Sadly, ICE Director Thomas Homan noted that California’s ‘sanctuary’ policies, in which the state limits cooperation between local and federal law enforcement, forces ICE to conduct even more enforcement in the communities in which undocumented immigrants live, including arresting immigrants in neighborhoods and at work sites. Additionally, Director Homan stated that the lack of cooperation between law enforcement agencies has increased the likelihood that ICE will arrest undocumented immigrants they were not even targeting.
As a result of the increased sweeps, many farmworkers have taken action to avoid being arrested. Some have altered their driving routes, many stay tuned to Facebook groups created to confirm sightings of immigration agents.
VERDICT: Though the sweep of arrests is certainly concerning, there are questions regarding how long these efforts can be sustained or even increased. A professor of agriculture and resource economics at the University of California Davis noted that it would take a huge and targeted operation to substantially harm the agricultural industry. That said, President Trump’s request to hire 10,000 new ICE agents went unfunded in the recent budget bill.
President Trump has been attacking California Governor Jerry Brown recently, so it will be useful to pay attention to that exchange. How that plays out could affect how and where ICE directs its agents.
The subject of a long immigration battle, Rene Lima-Marin has been released from detention after finally winning a long battle against deportation. In 2000, Lima-Marin was convicted of armed-robbery and sentenced to ninety-eight years in prison. In 2008, he was paroled by accident, and for six years lived life as a free man. After it was discovered that he had indeed not been intended to be paroled, he was sent to prison again to serve the rest of his sentence.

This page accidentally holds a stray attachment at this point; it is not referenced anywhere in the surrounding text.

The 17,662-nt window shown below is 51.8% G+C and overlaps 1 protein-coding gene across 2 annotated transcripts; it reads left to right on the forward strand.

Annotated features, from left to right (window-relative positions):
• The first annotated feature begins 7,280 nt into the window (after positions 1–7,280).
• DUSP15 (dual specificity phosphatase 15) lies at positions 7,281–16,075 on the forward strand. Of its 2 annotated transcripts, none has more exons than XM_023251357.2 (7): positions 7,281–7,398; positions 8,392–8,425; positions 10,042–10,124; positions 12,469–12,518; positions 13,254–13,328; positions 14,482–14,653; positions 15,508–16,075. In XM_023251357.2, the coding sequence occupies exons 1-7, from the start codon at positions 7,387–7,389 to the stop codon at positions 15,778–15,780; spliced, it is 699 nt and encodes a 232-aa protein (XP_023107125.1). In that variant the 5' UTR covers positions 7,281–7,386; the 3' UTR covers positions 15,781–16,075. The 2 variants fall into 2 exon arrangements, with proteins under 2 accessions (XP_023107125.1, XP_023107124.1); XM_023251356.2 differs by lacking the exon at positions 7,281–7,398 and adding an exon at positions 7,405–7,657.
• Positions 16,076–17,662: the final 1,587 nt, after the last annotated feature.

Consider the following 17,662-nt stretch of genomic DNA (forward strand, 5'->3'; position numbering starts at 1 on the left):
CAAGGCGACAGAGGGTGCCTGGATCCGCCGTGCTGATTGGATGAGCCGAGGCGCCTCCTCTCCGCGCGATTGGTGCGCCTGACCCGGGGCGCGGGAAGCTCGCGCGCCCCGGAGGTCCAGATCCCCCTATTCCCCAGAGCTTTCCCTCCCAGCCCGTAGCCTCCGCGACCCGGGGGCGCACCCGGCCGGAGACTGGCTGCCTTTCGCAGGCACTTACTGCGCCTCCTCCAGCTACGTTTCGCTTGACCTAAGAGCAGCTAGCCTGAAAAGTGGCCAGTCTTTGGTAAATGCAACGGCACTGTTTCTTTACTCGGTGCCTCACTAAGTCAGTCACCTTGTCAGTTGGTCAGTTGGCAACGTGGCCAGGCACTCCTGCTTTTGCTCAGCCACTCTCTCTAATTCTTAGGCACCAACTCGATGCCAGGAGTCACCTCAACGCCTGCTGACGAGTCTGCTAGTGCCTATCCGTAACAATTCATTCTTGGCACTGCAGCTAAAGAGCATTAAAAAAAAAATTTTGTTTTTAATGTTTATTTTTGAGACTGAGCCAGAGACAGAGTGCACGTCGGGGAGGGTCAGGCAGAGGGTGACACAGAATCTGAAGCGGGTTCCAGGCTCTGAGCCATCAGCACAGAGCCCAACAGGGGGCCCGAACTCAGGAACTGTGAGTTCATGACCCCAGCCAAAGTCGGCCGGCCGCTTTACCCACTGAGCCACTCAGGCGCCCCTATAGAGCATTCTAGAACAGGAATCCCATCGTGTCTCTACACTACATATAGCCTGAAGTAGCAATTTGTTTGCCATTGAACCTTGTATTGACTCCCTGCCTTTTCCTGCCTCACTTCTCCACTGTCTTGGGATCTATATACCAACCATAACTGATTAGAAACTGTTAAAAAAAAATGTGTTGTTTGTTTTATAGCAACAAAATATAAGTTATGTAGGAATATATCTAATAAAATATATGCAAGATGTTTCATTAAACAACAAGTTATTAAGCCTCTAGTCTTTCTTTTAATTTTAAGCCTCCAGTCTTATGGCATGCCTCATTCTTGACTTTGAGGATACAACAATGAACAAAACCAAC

However, in May of 2017, a judge determined that it was an injustice to keep him in prison after the misjudgement of the authorities, and he was released from prison. He was immediately picked up by immigration officials, and re-imprisoned to await deportation hearings, a common occurrence among immigrants with criminal histories. In order to stall deportation hearings, Governor John Hickenlooper of Colorado pardoned him from his crime, but Lima-Marin remained stuck in prison. Again in June, an immigration lawyer attempted to overturn the deportation process, but battles amongst the lawyers kept him imprisoned until he was released on Monday.
Rene Lima-Marin came to the United States from Cuba in the Mariel Boatlift in 1980, a period in which approximately 125,000 Cubans fled Cuba and sought asylum in the U.S. For a period the “wet foot, dry foot” policy remained in place, allowing these Cubans to become residents. However, the abolishment of this policy in the end of the Obama era, created more potential for deportation of these immigrants.
VERDICT: While the verdict has been controversial, as many believe that Lima-Marin should have remained in prison due to the severity of his initial crime, ultimately the decision to not deport was a win for immigration-activists. However, the length of time in which Lima-Marin remained in prison while awaiting his hearing remains the subject of a continuous legal dispute of whether or not the law calls for this kind of detainment. It will be interesting to see the direction in which subsequent cases will take.
A recent report entitled, “Our Pathway to a Brighter Future” highlighted multiple places where Ohio is lacking in services for immigrants. The main concerns are with the availability of immigration attorneys, access to affordable healthcare, and English classes.
The report found that there are fewer than 35 immigration attorneys in the entire state of Ohio. As a result, the possibility for immigrants to be scammed by non-immigration attorneys is high. On healthcare, the report found that while about 6 percent of foreign-born naturalized citizens lack health insurance, as many as 25 percent of foreign-born non-citizens are uninsured. There is also a need for both more English classes as well as GED classes taught in Spanish, as just 39 percent of immigrants in Ohio speak English well.
VERDICT: The goal of the report was to shed light on the immigrations services needed in Ohio. Now that the report has been published, organizations providing these services will hopefully be able to use the report’s findings to find additional funding to expand their services.
Residents of a local Wyoming immigration town oppose the building of an immigration detention center near Evanston. They believe that it might negatively affect the current Hispanic population and cause distrust among the community.